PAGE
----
Middle East & North Africa

14 Items

Analysis & Opinions - Modern Diplomacy

Hit and Run, Iran? The Military Dynamics of Nonproliferation

| February 2, 2015

Weapons of Mass Destruction or of mass delusion? To nail or derail. Ambiguity in Iran's weapon acquisition dynamics exacerbates mistrust, which is the core reason for the present standoff at the negotiating table. In this paper, the author elucidates the Iranian military's capability and intention by delving into the main componential elements of weapon acquisition.

Journal Article - Geopolitics, History, and International Relations

Iran and Weapons of Mass Destruction: The Military Dynamics of Non-Proliferation

| 2014

Weapons of mass destruction (WMDs) are not suitable for the Iranian Army, given its non-mechanized nature; its defensive military posture; its current status as a non-nuclear weapon state; and its sufficient conventional preparation to meet its protective security interests. This paper proposes three interlinked policy approaches to resolve the current impasse.

Analysis & Opinions - Bulletin of the Atomic Scientists

The Time is Now

| August 7, 2013

Ayman Khalil asked whether the effort to create a WMD-free zone in the Middle East is dead. Martin's answer is this: The effort will continue, but the opportunity presented by the 2010 Review Conference for the Nuclear Non-Proliferation Treaty (NPT) may be slipping out of reach.

Presentation

Strengthening Global Approaches to Nuclear Security

| July 5, 2013

Despite substantial progress in improving nuclear security in recent years, there is more to be done.  The threats of nuclear theft and terrorism remain very real. This presentation recommends learning from the much stronger national and international efforts in nuclear safety, and in particular, taking steps to build international understanding of the threat; establish effective performance objectives; assure performance; train and certify needed personnel; build security culture and exchange best practices; reduce the number of sites that need to be protected; and strengthen the international framework and continue the dialogue once leaders are no longer meeting regularly at the summit level. Matthew Bunn presented this talk, based on a recent paper, on July 3rd, 2013 at the International Conference on Nuclear Security in Vienna.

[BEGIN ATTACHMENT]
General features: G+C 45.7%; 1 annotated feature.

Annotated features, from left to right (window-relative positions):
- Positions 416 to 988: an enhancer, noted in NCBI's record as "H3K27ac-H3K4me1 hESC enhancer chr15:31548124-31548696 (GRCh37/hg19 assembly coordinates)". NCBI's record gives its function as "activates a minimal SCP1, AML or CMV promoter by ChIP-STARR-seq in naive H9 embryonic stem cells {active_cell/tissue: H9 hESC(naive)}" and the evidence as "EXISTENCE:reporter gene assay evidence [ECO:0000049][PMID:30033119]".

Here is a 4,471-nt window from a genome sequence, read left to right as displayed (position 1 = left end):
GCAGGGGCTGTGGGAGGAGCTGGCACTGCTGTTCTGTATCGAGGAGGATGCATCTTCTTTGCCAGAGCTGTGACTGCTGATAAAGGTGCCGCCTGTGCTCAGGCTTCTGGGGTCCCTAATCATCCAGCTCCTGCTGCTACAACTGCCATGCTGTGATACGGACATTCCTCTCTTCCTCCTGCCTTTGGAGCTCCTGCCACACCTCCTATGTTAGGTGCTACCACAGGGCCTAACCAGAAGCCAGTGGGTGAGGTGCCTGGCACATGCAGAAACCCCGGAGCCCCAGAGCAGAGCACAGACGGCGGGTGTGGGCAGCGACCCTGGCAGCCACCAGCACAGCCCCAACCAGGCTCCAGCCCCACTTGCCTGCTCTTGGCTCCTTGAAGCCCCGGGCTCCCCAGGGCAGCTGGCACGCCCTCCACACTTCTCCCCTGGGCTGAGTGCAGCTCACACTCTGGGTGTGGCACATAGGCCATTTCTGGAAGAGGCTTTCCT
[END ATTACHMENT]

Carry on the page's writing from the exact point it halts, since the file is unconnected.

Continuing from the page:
Paper

Strengthening Global Approaches To Nuclear Security

| July 1, 2013

Despite substantial progress in improving nuclear security in recent years, there is more to be done.  The threats of nuclear theft and terrorism remain very real.  This paper recommends learning from the much stronger national and international efforts in nuclear safety, and in particular taking steps to build international understanding of the threat; establish effective performance objectives; assure performance; train and certify needed personnel; build security culture and exchange best practices; reduce the number of sites that need to be protected; and strengthen the international framework and continue the dialogue once leaders are no longer meeting regularly at the summit level.

Paper - American Academy of Arts & Sciences

Nuclear Collisions: Discord, Reform & the Nuclear Nonproliferation Regime

    Authors:
  • Wael Al-Assad
  • Jayantha Dhanapala
  • C. Raja Mohan
  • Ta Minh Tuan
| April 2012